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Arar probe costing taxpayers $20-million Add to ...

The total bill to taxpayers for the federal probe of the Maher Arar affair to date has risen to more than $20-million -- nearly double earlier cost estimates, Ottawa disclosed yesterday.

Projections last year had suggested the Arar commission would cost $11-million, but Ottawa increased the forecast in new estimates of overall government spending released yesterday.

It said the new figure represents not only the probe itself, but the cost to federal departments "to support the work of the commission."

The judicial probe, which began in 2004 and is expected to wrap up this year, is investigating the role of Canadian agencies in Mr. Arar's 2002 arrest in the United States and deportation to Syria. Mr. Arar, who was later released, says the Syrians tortured him into making a false confession that he had trained at a terrorist camp.

The Arar commission's price is still dwarfed by the projected $60-million cost of the Gomery inquiry into the federal sponsorship scandal.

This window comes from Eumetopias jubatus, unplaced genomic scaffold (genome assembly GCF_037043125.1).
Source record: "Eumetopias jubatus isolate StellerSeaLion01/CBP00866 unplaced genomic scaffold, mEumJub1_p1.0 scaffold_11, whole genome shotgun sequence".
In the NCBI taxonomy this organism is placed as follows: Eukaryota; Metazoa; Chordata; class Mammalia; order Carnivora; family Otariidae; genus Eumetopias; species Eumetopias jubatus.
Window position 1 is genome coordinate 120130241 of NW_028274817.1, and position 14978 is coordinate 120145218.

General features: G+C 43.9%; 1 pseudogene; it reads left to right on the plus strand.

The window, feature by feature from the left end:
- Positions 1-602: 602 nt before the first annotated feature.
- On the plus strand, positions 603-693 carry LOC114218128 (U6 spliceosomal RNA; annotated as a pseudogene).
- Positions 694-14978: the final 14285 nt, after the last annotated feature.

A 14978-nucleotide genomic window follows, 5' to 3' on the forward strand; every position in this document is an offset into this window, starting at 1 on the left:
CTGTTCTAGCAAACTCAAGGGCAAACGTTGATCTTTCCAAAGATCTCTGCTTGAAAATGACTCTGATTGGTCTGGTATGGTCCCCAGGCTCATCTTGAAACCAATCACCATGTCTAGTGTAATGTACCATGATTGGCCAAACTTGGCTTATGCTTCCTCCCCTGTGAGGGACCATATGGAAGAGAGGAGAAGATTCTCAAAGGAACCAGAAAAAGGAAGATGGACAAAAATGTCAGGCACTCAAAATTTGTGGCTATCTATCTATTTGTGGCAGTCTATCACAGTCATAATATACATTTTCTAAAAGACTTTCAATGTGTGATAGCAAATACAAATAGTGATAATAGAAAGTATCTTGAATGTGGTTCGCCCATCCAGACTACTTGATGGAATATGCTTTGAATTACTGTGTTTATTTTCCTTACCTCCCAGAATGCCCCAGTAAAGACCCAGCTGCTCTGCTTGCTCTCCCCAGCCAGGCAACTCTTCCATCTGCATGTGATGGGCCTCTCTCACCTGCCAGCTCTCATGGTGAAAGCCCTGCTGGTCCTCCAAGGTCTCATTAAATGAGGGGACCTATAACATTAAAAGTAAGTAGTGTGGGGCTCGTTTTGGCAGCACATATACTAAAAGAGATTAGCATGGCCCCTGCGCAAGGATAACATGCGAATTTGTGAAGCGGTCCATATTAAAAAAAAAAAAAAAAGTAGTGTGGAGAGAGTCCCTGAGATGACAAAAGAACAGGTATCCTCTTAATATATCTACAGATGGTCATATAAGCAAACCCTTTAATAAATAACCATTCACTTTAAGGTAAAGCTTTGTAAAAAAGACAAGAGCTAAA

Separately, Ottawa's latest spending estimates reveal how expensive it was to protect U.S. President George W. Bush during his two-day visit to Canada last fall.

The bill is at least $10-million, according to expenses claimed by the Department of Public Safety and Emergency Preparedness to cover "costs related to security during the visit of the President of the United States to Canada."

At the time of the Nov. 30 to Dec. 1 visit, experts suggested the precautions Ottawa took constituted the most security ever devoted to one man on Canadian soil. Ottawa has not released the full cost of the Bush security detail and a federal official said the $10-million is only an estimate of what it will take to reimburse the cities of Ottawa, Gatineau, Que., and Halifax, plus local police forces, for security during the event.

Yesterday's federal spending estimates also revealed that Ottawa has granted $11.1-million to Canada's Chief Electoral Officer so he is prepared for an election that could happen at any time if the fragile Liberal minority government falls.

The cash was given to Jean-Pierre Kingsley's Elections Canada agency to help it put in place "appropriate preparations to hold general elections on short notice, given the minority government."

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